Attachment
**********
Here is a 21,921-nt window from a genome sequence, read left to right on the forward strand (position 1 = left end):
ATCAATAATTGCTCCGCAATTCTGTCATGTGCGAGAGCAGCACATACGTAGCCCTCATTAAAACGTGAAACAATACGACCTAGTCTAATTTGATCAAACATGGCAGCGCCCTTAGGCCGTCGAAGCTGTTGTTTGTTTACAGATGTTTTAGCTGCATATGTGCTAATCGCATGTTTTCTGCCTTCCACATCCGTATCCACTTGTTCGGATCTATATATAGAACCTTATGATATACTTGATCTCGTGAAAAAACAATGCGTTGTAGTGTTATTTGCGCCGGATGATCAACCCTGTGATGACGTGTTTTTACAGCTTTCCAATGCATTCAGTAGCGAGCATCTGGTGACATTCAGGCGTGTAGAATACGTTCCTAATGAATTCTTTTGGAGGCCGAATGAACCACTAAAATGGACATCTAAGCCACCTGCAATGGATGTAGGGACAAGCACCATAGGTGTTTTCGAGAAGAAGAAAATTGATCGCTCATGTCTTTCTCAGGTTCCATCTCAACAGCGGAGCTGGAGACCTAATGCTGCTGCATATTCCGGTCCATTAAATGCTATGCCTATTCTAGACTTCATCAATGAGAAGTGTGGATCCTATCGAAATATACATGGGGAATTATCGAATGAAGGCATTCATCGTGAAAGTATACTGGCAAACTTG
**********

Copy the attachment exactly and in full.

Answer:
Here is a 21,921-nt window from a genome sequence, read left to right on the forward strand (position 1 = left end):
ATCAATAATTGCTCCGCAATTCTGTCATGTGCGAGAGCAGCACATACGTAGCCCTCATTAAAACGTGAAACAATACGACCTAGTCTAATTTGATCAAACATGGCAGCGCCCTTAGGCCGTCGAAGCTGTTGTTTGTTTACAGATGTTTTAGCTGCATATGTGCTAATCGCATGTTTTCTGCCTTCCACATCCGTATCCACTTGTTCGGATCTATATATAGAACCTTATGATATACTTGATCTCGTGAAAAAACAATGCGTTGTAGTGTTATTTGCGCCGGATGATCAACCCTGTGATGACGTGTTTTTACAGCTTTCCAATGCATTCAGTAGCGAGCATCTGGTGACATTCAGGCGTGTAGAATACGTTCCTAATGAATTCTTTTGGAGGCCGAATGAACCACTAAAATGGACATCTAAGCCACCTGCAATGGATGTAGGGACAAGCACCATAGGTGTTTTCGAGAAGAAGAAAATTGATCGCTCATGTCTTTCTCAGGTTCCATCTCAACAGCGGAGCTGGAGACCTAATGCTGCTGCATATTCCGGTCCATTAAATGCTATGCCTATTCTAGACTTCATCAATGAGAAGTGTGGATCCTATCGAAATATACATGGGGAATTATCGAATGAAGGCATTCATCGTGAAAGTATACTGGCAAACTTG